At the end of my last post, we had a completed y-axis and had also built the main frame of the printer, this post looks at building the x-axis assembly, covering issues 16 to 19 of 3D Create and Print by Eaglemoss Technology. If you’ve skipped a part of this series you can start from the beginning, including details of the Vector 3 printer I’m building on my 3D printer page.
While this is mainly an exact copy of the steps that we undertook for the y-axis, we are working directly on the mainframe, which presents its own challenges. There are a few tips I suggest to make life a little easier for yourself, especially if you’ve been saving parts or have received several issues in the same drop.
If you’ve been following this blog you’ll know that I’ve started a new role that requires me to build a deep learning system and I’ve been catching up on the 10+ years of research since I completed my PhD. With a background in computing and mathematics I jumped straight in to what I thought would be skimming through the literature. I soon realised that it would be better all round to jump back to first principles rather than be constrained with the methods I had learned over a decade ago.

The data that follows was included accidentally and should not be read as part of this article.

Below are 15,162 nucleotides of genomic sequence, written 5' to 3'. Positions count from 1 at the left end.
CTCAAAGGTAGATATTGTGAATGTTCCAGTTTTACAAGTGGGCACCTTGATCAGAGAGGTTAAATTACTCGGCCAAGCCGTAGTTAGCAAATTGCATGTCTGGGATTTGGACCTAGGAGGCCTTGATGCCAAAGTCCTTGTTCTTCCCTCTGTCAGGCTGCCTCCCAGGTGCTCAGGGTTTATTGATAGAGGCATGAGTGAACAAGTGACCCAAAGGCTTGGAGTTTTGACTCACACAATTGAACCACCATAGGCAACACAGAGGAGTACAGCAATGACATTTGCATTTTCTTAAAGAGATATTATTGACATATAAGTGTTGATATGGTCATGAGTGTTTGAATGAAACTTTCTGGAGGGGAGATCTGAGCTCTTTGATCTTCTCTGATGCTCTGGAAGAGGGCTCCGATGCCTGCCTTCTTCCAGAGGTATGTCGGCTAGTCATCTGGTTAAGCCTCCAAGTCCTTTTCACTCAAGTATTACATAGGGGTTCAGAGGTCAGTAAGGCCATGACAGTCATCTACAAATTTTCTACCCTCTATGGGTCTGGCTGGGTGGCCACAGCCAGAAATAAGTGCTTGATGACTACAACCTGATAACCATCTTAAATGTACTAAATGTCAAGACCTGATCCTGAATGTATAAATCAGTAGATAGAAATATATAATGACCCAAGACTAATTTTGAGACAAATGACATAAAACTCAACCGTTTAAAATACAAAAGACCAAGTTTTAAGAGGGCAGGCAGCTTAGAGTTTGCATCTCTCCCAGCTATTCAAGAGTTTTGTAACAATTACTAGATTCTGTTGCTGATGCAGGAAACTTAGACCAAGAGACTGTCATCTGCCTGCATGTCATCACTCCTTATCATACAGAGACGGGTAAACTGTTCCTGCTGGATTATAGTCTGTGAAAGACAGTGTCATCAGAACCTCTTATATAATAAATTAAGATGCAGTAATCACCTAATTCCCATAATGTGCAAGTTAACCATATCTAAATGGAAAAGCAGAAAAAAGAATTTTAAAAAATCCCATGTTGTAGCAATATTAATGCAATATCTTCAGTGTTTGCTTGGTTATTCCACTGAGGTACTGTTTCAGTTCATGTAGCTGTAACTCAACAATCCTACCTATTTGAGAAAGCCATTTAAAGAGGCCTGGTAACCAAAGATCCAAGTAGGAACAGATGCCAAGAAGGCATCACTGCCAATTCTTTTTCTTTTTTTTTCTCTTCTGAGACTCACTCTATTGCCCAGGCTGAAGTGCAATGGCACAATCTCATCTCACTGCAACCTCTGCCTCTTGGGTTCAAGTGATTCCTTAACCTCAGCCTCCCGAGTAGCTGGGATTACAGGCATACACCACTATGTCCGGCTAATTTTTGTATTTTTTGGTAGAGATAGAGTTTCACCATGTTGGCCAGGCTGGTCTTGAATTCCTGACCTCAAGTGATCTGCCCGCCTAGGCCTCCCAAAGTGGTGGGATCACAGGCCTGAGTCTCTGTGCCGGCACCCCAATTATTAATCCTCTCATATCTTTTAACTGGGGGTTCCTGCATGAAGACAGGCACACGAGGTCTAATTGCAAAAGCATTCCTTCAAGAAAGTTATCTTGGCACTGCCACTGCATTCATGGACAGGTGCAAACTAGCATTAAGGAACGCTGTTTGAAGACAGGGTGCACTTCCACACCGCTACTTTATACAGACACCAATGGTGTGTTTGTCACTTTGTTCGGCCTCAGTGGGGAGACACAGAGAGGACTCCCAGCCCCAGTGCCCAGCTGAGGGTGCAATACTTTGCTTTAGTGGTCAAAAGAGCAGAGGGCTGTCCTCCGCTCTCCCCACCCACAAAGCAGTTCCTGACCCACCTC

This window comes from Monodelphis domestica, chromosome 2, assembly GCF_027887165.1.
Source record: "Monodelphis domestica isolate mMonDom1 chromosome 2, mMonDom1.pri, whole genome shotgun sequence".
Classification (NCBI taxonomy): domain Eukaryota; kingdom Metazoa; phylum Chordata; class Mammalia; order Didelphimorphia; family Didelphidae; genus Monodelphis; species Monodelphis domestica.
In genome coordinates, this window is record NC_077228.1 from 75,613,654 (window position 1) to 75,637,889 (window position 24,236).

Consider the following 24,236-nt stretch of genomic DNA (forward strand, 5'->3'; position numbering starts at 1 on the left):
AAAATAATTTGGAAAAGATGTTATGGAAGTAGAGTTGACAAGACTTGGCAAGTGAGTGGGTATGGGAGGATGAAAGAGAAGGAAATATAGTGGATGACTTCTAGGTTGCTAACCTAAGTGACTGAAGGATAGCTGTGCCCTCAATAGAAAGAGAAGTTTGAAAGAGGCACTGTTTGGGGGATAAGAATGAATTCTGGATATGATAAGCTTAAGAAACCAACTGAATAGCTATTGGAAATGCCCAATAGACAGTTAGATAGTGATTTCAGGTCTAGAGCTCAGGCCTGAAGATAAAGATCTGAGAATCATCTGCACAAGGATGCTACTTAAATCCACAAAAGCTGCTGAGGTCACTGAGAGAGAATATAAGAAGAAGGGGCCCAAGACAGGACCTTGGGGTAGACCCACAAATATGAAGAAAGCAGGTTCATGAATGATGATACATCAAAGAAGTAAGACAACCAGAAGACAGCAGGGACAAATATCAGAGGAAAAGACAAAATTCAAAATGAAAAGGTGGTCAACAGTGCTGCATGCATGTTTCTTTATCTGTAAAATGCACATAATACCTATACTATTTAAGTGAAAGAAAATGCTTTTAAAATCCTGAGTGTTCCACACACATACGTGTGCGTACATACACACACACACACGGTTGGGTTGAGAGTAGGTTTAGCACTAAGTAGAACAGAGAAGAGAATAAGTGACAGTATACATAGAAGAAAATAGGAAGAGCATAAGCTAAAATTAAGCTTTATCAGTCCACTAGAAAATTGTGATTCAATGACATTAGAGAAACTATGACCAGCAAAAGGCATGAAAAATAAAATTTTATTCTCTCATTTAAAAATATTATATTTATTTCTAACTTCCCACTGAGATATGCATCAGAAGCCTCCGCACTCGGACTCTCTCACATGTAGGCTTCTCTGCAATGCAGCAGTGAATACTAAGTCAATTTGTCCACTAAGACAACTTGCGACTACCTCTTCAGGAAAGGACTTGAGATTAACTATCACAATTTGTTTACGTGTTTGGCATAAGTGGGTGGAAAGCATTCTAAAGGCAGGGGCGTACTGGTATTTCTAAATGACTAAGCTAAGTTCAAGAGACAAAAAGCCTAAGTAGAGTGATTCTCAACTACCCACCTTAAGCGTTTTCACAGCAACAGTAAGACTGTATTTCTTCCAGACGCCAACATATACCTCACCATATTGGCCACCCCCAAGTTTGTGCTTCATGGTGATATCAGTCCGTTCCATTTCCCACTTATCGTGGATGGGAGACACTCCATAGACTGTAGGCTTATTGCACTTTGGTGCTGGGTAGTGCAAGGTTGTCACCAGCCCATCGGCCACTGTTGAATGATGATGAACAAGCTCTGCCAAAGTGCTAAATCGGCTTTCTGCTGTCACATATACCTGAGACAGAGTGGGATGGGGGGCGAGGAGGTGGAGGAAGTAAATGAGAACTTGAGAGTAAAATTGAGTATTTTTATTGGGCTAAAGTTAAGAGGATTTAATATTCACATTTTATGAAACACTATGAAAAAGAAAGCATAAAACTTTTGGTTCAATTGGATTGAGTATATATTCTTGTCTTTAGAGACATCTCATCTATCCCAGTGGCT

So, I found a lot of universities who had put their machine learning courses online and have decided to work through what’s out there as if I was an undergraduate and then use my experience to build on top of that. I don’t want to miss an advantage because I wasn’t aware of it.
I’ve never thought of myself as a gender activist, and I think this is partly because I’ve never felt treated poorly – I’ve had equality throughout my life and have never felt the pull to be an activist, and as the years go by I am aware of how much privilege this background has afforded me, something that has made me start supporting those who were not as fortunate. This evening I watched a conversation unfold on twitter that annoyed me, so I’m going to put aside the tech and maths for a moment and look at what the problem is and what it isn’t.